Salesforce behavior during an upgrade

As a Salesforce upgrade is only planned during the week-end, when the application has the minimum of connected users to decrease the operational impact, you probably never experienced such an upgrade in real time. Don't forget to check on a regular basis trust.salesforce.com to identify planned upgrades. What is the impact on both users and interfaces ?

Impact on the connected user

When starting the upgrade, Salesforce.com disconnects all users by invalidating their Session Id. This means that if a user tries to access a page, he will be redirected to the login page. He won't be able to connect until the upgrade process has finished. It's probably 5 minutes service disruption. The concern is when a user was updating data, he changed some fields and tries to save the record. As the session id is invalid, the new data will not be recorded, the user will have to do this operation again once the Org is live.

Impact on Interfaces

Sames effect, same consequence: when a sessionId is inactivated, and if an interface was running, the API gives you the following error:

{faultcode:'sf:INVALID_SESSION_ID', faultstring:'INVALID_SESSION_ID: Invalid Session ID found in SessionHeader: Illegal Session', detail:{UnexpectedErrorFault:{exceptionCode:'INVALID_SESSION_ID', exceptionMessage:'Invalid Session ID found in SessionHeader: Illegal Session', }, }, }

You will be able to run your batch after the upgrade period.
As the upgrade window can break your batch, you will have both valid data and invalid data in your org if you tried to update some values (for an extract, you will get only a partial extract). To manage this, you will need to:

  • Plan your batches outside Salesforce upgrade windows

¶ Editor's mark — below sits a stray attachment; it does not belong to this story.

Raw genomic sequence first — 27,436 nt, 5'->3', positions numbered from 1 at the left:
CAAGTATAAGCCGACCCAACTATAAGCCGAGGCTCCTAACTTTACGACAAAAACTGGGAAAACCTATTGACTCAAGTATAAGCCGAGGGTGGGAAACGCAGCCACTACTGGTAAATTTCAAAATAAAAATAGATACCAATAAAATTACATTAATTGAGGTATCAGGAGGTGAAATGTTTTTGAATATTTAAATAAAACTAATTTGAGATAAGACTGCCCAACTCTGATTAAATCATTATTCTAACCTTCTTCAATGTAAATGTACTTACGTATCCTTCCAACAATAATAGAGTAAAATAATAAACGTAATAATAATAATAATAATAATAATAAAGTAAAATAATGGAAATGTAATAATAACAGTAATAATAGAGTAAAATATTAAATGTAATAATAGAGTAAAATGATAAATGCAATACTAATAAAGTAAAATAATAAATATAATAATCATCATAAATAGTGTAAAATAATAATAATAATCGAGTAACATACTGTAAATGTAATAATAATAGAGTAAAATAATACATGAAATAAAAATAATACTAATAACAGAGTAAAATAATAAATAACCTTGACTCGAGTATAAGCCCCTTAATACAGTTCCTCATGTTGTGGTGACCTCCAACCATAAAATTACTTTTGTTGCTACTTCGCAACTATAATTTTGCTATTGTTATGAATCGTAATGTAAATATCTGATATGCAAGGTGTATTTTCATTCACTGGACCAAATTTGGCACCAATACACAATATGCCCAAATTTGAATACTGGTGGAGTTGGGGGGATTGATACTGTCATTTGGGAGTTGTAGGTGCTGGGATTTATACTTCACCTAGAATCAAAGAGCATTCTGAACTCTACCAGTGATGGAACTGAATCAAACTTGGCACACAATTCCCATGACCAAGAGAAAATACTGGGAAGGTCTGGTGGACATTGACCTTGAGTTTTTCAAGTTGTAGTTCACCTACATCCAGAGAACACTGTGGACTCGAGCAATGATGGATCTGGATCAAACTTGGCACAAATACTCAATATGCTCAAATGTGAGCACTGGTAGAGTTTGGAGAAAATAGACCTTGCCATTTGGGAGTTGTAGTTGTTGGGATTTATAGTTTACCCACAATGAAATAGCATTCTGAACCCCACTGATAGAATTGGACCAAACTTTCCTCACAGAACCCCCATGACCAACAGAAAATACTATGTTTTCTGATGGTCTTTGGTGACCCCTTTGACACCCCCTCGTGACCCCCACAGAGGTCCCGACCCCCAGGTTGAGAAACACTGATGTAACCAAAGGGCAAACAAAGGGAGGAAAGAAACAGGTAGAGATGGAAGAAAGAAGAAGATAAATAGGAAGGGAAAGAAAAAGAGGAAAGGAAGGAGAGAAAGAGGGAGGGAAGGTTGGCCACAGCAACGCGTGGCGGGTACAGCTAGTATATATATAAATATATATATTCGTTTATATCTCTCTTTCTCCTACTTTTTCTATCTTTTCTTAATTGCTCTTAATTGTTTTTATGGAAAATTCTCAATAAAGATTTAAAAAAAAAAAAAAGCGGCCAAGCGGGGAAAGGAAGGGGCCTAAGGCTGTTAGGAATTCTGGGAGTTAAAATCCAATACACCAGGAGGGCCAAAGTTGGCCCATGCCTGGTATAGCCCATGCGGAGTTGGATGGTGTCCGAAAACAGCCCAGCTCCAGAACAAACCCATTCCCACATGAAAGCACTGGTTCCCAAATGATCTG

• Implement a retry process that will allow you to run the same batch once again to continue the process without altering data already processed
  • To keep data consistency for a batch update, use transactions. It's native for batch Apex, but when using the API (dataloader, custom development, ETL connector...) you are not able to keep data integrity (you cannot emulate transactions). The only way is by creating Apex Webservices that will be accessed by your batch.
  • Monitor the execution and result. If your batch failed, you have to run it again after the upgrade process. This has an impact on your scheduling (stop cascade batchs and implement a retry every 30 minutes for example)

Collateral Impact of the new version

Users won't see any difference when using the new Salesforce release. User Interface enhancements, ergonomy changes or new modules aren't by activated by default. The administrator can activate new functionalities through the setup menu when he wants.
Interfaces will be able to access the new API and get the benefits of the changes. As long as you don't change your batches, you keep using the same API version number. You will have to change the endpoint used by your batches (or API version number of your apex or VisualForce code) to use the new API. The behavior will remain the same as long as you keep using the same version, even if Salesforce has upgraded multiple times since you created your batch.
Salesforce is keeping live old API versions together with the new API version, since years.

New API version

A new version of the Soap API will give you access to new objects. For instance, Domain, DomainSite, EventRelation and HashtagDefinition are 4 new standard objects that didn't exist in API 25.0 and where available starting API 26.0.
A new API version can deprecate standard objects too. For instance, EventAttendee and SiteDomain where deprecated in 26.0. (NewsFeed and UserProfileFeed in API 27.0).
This means that for your batches, you must not just change the endpoint, you need a full analysis to identify impacts by matching the changes with your API usage (objects, fields, methods, implicit behavior...)



 
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